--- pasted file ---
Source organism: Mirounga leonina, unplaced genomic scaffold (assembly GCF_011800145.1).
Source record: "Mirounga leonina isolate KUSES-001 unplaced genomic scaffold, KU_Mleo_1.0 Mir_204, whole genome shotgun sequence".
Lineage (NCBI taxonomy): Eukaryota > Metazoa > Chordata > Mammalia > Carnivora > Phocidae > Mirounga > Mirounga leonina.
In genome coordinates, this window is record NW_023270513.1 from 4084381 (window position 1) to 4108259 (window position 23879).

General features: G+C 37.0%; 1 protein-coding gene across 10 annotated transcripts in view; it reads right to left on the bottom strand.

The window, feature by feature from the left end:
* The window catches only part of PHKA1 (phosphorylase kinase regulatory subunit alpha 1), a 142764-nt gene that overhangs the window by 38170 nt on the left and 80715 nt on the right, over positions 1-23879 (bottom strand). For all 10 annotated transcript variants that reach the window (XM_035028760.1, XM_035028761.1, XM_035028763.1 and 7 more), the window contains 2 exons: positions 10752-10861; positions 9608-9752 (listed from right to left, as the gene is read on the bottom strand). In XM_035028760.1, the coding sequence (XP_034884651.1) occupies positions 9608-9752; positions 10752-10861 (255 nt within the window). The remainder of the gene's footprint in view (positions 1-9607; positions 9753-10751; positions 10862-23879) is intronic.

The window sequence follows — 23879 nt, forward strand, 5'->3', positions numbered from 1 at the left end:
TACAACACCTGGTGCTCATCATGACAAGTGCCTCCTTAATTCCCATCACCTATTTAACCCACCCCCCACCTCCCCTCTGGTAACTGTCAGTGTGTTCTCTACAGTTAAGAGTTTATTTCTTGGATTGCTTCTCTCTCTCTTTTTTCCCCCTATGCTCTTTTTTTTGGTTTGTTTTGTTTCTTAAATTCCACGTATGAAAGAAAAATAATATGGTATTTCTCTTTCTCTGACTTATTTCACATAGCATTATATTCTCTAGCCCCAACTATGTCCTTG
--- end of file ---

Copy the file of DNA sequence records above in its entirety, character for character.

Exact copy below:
Source organism: Mirounga leonina, unplaced genomic scaffold (assembly GCF_011800145.1).
Source record: "Mirounga leonina isolate KUSES-001 unplaced genomic scaffold, KU_Mleo_1.0 Mir_204, whole genome shotgun sequence".
Lineage (NCBI taxonomy): Eukaryota > Metazoa > Chordata > Mammalia > Carnivora > Phocidae > Mirounga > Mirounga leonina.
In genome coordinates, this window is record NW_023270513.1 from 4084381 (window position 1) to 4108259 (window position 23879).

General features: G+C 37.0%; 1 protein-coding gene across 10 annotated transcripts in view; it reads right to left on the bottom strand.

The window, feature by feature from the left end:
* The window catches only part of PHKA1 (phosphorylase kinase regulatory subunit alpha 1), a 142764-nt gene that overhangs the window by 38170 nt on the left and 80715 nt on the right, over positions 1-23879 (bottom strand). For all 10 annotated transcript variants that reach the window (XM_035028760.1, XM_035028761.1, XM_035028763.1 and 7 more), the window contains 2 exons: positions 10752-10861; positions 9608-9752 (listed from right to left, as the gene is read on the bottom strand). In XM_035028760.1, the coding sequence (XP_034884651.1) occupies positions 9608-9752; positions 10752-10861 (255 nt within the window). The remainder of the gene's footprint in view (positions 1-9607; positions 9753-10751; positions 10862-23879) is intronic.

The window sequence follows — 23879 nt, forward strand, 5'->3', positions numbered from 1 at the left end:
TACAACACCTGGTGCTCATCATGACAAGTGCCTCCTTAATTCCCATCACCTATTTAACCCACCCCCCACCTCCCCTCTGGTAACTGTCAGTGTGTTCTCTACAGTTAAGAGTTTATTTCTTGGATTGCTTCTCTCTCTCTTTTTTCCCCCTATGCTCTTTTTTTTGGTTTGTTTTGTTTCTTAAATTCCACGTATGAAAGAAAAATAATATGGTATTTCTCTTTCTCTGACTTATTTCACATAGCATTATATTCTCTAGCCCCAACTATGTCCTTG